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Study: 1/3 of knee replacements are questionable
June 30th, 2014
03:34 PM ET

Study: 1/3 of knee replacements are questionable

Whether to replace aging knees can be a tough decision. More than 650,000 Americans underwent total knee replacement surgery last year, but a new paper from researchers at Virginia Commonwealth University suggests that a third of those were not “appropriate,” based on standard medical criteria.

The study authors analyzed 175 cases, looking at imaging tests to find the degree of arthritis, as well as each patient’s age and reported pain level. Only 44% of the operations were rated “appropriate.” Thirty-four percent were “inappropriate,” while 22% were inconclusive.

But appropriateness is in the eye of the beholder, says Dr. Jeffery Katz, an orthopedic surgeon at Brigham and Women’s Hospital in Boston. When the current criteria were developed in the late 1990s, knee replacement “was considered a treatment of last resort,” Katz writes in an editorial published alongside the study in the Journal of Arthritis and Rheumatism. Today, many are being done in relatively healthy people in their 50s and 60s.

Is fake knee surgery as good as the real thing?

What’s more, some doctors say, safety and effectiveness have improved significantly since the criteria were first developed.

“Knee replacement is very effective,” says Dr. Joshua Jacobs, an orthopedic surgeon at Rush University Medical Center and a former president of the American Academy of Orthopaedic Surgeons. “The increasing demand is a marker of how well it improves function and relieves pain.”

Whether knee replacement should be used to preserve function and not just restore it “is worthy of debate,” says Dr. Daniel Riddle, the paper’s lead author and a professor in the Department of Physical Therapy and Orthopedic Surgery at VCU. “Some patients play nine holes of golf and they want to play 18, and knee replacement can help with that.”

He says the real question is whether it’s worth the cost – which typically runs between $20,000 and $40,000 – and the potential risks.

A knee replacement is major surgery; potential dangers include infection, deep vein thrombosis and pulmonary embolism. There’s even a non-negligible chance of death, although it’s less than 0.5%, according to the paper.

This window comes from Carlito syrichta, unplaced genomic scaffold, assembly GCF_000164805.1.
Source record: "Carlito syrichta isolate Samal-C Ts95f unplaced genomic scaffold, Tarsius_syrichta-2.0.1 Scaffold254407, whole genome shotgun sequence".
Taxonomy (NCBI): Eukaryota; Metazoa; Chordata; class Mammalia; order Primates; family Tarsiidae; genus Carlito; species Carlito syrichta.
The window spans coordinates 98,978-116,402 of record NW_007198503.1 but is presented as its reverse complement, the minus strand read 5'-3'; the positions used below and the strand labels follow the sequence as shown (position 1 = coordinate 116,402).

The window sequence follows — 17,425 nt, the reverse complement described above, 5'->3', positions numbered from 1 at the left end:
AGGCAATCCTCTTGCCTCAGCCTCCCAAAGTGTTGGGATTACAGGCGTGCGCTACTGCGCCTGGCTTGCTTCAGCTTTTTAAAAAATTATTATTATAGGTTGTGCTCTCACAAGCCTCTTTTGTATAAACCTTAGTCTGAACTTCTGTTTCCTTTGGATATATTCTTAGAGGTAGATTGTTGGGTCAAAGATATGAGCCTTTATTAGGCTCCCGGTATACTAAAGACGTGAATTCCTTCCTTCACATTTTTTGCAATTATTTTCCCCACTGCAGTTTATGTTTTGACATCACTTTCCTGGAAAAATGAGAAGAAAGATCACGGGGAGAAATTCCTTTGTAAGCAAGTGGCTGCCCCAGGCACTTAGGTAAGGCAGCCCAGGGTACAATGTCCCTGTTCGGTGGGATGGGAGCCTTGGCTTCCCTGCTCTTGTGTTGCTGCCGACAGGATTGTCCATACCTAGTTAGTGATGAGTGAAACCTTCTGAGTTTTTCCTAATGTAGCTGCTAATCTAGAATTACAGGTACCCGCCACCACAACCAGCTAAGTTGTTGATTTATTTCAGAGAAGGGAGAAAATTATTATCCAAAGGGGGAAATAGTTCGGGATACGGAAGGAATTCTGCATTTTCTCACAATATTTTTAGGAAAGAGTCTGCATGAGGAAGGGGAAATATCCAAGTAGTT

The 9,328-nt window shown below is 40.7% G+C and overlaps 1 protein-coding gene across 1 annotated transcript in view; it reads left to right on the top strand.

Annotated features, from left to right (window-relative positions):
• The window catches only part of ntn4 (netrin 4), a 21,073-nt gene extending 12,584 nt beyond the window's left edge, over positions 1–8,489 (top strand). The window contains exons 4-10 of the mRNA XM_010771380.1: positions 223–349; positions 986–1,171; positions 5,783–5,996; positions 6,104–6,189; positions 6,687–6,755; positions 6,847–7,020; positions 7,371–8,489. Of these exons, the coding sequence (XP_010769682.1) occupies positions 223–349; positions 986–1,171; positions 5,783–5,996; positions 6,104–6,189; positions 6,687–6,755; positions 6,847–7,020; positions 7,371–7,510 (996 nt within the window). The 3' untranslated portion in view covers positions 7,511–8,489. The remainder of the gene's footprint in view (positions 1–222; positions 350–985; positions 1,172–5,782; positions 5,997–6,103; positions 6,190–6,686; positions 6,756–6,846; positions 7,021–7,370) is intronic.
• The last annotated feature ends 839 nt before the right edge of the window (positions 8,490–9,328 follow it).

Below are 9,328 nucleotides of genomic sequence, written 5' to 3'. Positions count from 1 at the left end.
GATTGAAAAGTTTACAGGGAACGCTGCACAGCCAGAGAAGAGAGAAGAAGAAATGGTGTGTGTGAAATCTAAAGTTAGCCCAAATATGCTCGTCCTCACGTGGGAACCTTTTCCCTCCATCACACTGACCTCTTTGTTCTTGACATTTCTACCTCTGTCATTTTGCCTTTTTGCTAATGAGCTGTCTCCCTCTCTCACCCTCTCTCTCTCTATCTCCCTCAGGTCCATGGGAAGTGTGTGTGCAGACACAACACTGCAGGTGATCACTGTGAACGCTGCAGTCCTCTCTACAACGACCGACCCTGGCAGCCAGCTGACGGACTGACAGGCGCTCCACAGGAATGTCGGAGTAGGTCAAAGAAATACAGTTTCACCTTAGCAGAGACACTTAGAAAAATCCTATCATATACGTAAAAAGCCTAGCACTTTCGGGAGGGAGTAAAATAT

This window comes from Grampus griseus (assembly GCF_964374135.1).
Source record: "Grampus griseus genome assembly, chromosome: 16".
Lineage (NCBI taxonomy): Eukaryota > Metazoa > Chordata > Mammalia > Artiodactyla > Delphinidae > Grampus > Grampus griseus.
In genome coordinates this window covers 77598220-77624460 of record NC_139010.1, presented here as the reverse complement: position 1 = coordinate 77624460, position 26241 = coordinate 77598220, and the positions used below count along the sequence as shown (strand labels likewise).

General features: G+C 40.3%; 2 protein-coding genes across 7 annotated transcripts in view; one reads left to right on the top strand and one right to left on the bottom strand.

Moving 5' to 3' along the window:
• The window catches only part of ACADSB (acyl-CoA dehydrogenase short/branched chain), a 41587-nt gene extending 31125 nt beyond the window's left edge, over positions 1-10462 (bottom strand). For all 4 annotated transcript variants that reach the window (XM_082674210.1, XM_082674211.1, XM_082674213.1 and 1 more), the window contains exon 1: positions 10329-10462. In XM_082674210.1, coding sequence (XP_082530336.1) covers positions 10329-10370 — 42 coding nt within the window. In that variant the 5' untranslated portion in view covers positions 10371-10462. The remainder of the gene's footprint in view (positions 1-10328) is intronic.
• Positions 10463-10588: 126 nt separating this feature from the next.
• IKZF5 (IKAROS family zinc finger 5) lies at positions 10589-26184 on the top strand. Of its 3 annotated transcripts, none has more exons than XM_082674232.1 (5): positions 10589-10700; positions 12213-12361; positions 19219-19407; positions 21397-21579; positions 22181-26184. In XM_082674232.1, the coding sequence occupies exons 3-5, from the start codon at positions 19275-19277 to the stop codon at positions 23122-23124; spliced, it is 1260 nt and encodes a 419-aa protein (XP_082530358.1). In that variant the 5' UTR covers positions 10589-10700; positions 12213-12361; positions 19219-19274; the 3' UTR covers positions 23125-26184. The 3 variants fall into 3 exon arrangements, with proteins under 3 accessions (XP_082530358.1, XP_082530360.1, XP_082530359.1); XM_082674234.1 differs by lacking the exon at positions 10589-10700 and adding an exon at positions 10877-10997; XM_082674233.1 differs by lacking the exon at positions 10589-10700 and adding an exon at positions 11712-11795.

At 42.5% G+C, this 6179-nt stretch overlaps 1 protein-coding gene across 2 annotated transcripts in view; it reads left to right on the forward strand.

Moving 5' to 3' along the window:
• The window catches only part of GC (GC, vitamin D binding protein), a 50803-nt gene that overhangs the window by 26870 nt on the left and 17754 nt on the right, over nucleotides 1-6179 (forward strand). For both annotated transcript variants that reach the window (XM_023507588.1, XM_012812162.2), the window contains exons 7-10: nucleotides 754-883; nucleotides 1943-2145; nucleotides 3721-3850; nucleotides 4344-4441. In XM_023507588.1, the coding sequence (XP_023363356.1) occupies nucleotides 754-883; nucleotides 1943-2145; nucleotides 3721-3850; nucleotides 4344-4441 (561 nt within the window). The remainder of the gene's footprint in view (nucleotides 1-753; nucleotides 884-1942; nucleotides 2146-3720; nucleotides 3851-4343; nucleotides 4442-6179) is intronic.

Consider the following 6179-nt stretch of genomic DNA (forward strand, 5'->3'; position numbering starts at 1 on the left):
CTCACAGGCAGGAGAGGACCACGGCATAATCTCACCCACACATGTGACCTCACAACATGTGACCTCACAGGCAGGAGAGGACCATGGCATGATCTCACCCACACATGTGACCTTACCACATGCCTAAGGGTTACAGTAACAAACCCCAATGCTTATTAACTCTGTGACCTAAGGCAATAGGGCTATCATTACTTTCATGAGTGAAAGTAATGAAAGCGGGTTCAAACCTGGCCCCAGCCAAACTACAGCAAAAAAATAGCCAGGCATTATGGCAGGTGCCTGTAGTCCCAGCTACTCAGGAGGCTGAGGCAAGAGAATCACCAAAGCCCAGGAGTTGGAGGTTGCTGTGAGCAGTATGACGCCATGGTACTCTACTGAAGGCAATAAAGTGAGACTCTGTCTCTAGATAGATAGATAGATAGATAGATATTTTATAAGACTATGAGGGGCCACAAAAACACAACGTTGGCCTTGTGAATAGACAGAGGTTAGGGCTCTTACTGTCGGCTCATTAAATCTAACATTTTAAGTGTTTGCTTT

With younger patients, other factors come into play. Those who undergo the operation early are more likely to achieve a high level of function than patients who wait for their knees to deteriorate. New knees can also help support a higher level of activity and the health benefits that go with it. One analysis cited by Jacobs says there’s a typical lifetime benefit of $10,000 to $30,000 due to lower absenteeism, better overall health and other factors.

On the other hand, anyone getting a knee replacement in their 50s or 60s has a good chance of experiencing a re-run: approximately 10% wear out within 15 years and need to be replaced again, says Riddle.

For more, check out the American Academy of Orthopaedic Surgeons' guide for patients.


soundoff (8 Responses)
  1. J-dog

    it's stupid to replace the knee of a person that's has been overweight and/or negligent their whole life. We get old, you won't feel like you are 20 forever. If you have the money to pay for it, more power to you. Expecting taxpayers to pay for your 25 doughnut a day habit is retarded.

    July 3, 2014 at 00:19 | Report abuse | Reply
  2. Paul

    Meniscus surgery is certainly needed in cases of Grade III tears or significant fraying of the cartilage. One must explore all options particular to the individual's lifestyle. Reference good learning resources such as the National Library of Medicine or AidMyMeniscus

    July 3, 2014 at 12:25 | Report abuse | Reply
  3. portlandtony

    "On the other hand, anyone getting a knee replacement in their 50s or 60s has a good chance of experiencing a re-run: approximately 10% wear out within 15 years and need to be replaced again, says Riddle."
    You'll probably not gonna need a knee if you get it replaced in your mid to late 60's. LOL

    July 10, 2014 at 18:39 | Report abuse | Reply
  4. fernace

    Yeah, @ J-dog, if you're 50lbs overweight knees will give out, even if you're younger! We're such a surgery happy nation, w/ all the cosmetic surgeries, I think many people view knee/hip replacements as kinda the same thing! Eating healthy, moderate exercise, losing weight are still the best ways to ensure we don't need replacement parts!!

    July 13, 2014 at 16:28 | Report abuse | Reply
    • kathycarreldridge

      There are other reasons, a former injury, scoliosis which causes your knees to wear unevenly, and other deformities . Don't judge unless you know all the facts.

      August 14, 2014 at 20:24 | Report abuse |
  5. Matt Whitehead

    I think the most important thing that is not being talked about is why do people develop osteoarthritis in the first place? It is not complicated and even the NIH in 2010 published a study on why people develop it and what makes it worse. You can read about it here: http://www.oregonexercisetherapy.com/blog/knee-joint-osteoarthritis
    The second factor to discuss is why do knee replacements fail after 10-15 years? And why do some fail much quicker than others (same manufacturer and doctor but different patients)? I talk about this subject in an article here: http://www.oregonexercisetherapy.com/blog/why-joints-fail-and-how-to-prevent-it

    July 14, 2014 at 12:41 | Report abuse | Reply
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